Mom watched my rant, a bemused expression on her face. At first, I thought she had enjoyed the show—I’d worked myself into a full froth, calling people names and mocking their annoying voices. When I finished, she said something like, “people are really lucky when you are in their corner. But, boy, if anyone ever crosses you, woe betides.” I wasn’t really sure what that meant but the message came through: it’s not okay to have negative emotions about people. I felt like a bad person for being upset and it stuck. It never occurred to me that maybe it was her—maybe she was the one with the problem empathizing with me.
When we learn to deny our feelings, they get stuffed down deep. Emotions are physical sensations. When we feel emotional pain, the same part of the brain lights up as when we feel physical pain. If we take the time to locate the feelings in our bodies, we can begin to identify our needs and take care of ourselves. Movement and breath can help break up the emotional energy and work it out. A dear friend who has been an athlete her whole life believes she processed her pain through movement and became both physically and mentally fit as a result.
Another way we can help heal from these feelings is self-validation. It’s never too late to do this for ourselves. It may sound silly, but I am a big believer in the self-high five. Covid Times even has me branching out into the self-hug when I meet with friends and miss a hug hello. We have also done the New York Times hug which is a little risky but still safer. https://www.nytimes.com/2020/06/04/well/family/coronavirus-pandemic-hug-mask.html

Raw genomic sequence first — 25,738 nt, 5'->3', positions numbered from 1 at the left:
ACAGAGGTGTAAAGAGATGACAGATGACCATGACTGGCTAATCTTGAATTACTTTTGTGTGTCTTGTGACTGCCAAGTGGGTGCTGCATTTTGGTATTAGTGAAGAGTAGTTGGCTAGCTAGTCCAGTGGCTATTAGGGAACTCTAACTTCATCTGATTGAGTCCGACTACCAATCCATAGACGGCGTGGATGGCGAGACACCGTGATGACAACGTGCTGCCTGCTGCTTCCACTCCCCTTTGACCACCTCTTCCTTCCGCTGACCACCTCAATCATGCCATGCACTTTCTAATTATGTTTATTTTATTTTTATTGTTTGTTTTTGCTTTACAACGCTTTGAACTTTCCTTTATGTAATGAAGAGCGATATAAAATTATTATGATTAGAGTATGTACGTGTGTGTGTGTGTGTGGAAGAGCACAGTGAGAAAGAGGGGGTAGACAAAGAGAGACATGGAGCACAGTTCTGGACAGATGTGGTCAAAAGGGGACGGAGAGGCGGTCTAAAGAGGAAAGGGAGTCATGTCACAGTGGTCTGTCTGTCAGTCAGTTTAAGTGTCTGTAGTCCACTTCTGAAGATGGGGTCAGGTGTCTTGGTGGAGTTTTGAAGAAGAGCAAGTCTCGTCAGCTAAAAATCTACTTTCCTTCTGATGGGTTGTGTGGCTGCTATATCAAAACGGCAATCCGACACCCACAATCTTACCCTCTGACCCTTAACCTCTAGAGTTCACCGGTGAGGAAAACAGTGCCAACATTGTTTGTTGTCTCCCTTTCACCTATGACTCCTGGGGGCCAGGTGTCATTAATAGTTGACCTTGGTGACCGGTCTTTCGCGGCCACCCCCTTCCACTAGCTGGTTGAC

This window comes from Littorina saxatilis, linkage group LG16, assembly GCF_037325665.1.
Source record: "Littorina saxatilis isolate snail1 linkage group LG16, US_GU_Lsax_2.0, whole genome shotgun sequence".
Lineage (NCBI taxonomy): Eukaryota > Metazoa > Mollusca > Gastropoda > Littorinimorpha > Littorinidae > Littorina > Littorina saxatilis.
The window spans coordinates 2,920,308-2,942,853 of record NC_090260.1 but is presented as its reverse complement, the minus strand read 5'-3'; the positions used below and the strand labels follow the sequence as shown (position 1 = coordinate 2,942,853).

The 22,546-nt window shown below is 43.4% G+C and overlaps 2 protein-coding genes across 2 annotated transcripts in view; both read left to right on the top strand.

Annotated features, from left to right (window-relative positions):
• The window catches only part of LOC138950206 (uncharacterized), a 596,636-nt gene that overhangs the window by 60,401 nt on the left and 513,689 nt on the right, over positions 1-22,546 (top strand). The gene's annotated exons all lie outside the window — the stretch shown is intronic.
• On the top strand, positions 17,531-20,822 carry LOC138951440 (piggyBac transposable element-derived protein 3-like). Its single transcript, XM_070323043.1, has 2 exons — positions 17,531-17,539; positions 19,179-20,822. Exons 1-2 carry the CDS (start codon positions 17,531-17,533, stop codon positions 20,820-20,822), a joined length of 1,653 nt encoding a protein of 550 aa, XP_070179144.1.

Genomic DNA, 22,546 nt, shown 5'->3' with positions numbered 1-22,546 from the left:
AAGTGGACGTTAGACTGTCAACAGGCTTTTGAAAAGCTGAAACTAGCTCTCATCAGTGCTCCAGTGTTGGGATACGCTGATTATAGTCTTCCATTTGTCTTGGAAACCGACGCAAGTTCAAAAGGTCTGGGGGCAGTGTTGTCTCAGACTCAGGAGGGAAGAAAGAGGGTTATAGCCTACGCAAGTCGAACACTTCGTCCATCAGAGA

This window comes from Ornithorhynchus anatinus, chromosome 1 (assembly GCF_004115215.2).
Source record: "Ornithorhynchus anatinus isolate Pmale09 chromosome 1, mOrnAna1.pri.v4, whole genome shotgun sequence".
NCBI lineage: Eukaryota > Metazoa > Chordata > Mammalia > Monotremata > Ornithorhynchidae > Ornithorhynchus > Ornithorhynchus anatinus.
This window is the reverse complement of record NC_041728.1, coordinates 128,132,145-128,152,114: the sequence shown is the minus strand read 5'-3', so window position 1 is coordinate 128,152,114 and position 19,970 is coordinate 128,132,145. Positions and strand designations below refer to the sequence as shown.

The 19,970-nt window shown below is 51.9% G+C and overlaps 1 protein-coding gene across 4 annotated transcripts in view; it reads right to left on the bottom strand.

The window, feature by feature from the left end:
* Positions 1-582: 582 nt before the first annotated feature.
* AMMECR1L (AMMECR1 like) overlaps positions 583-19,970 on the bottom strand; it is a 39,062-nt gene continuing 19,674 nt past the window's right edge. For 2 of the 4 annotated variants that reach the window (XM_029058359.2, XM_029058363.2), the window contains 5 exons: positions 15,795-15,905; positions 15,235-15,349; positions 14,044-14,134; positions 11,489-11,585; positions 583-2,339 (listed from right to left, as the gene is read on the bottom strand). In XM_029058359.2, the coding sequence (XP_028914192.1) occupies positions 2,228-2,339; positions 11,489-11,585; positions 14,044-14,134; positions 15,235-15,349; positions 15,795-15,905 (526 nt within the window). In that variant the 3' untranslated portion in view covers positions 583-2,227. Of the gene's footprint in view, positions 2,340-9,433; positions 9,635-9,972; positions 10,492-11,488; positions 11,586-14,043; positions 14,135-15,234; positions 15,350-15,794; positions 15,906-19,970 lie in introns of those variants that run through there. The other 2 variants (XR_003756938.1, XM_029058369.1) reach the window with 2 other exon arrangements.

An attorney friend does the power pose whenever she needs a confidence boost. It works—boosts your testosterone and lowers your cortisol. Why not try it just for kicks: https://www.ted.com/talks/amy_cuddy_your_body_language_may_shape_who_you_are/up-next?language=en Whatever gives you confidence, you can build it all by yourself. You don’t need to wait around for someone to tell you that you are worth a new tea cup, http://etsy.com can be your friend.
And as for figuring out a balance, that takes some honesty about what we really want and what we are willing to do to get it. We can start by taking a personal inventory; we can’t go anywhere if we don’t know where we are. The Wheel of Life has been used in self-development for centuries. Buddha taught his students lessons of enlightenment using the wheel. If you google it, you will find all sorts of iterations. By no means is this the sine qua non to solve all our problems, but it can be used to identify where we’d like to focus our growth. Maybe we’ve been neglectful of our physical or emotional health or given too much of ourselves to our families. Whatever the imbalance, this wheel can be used to pinpoint it and from there we can change it. https://www.mindtools.com/pages/article/newHTE_93.htm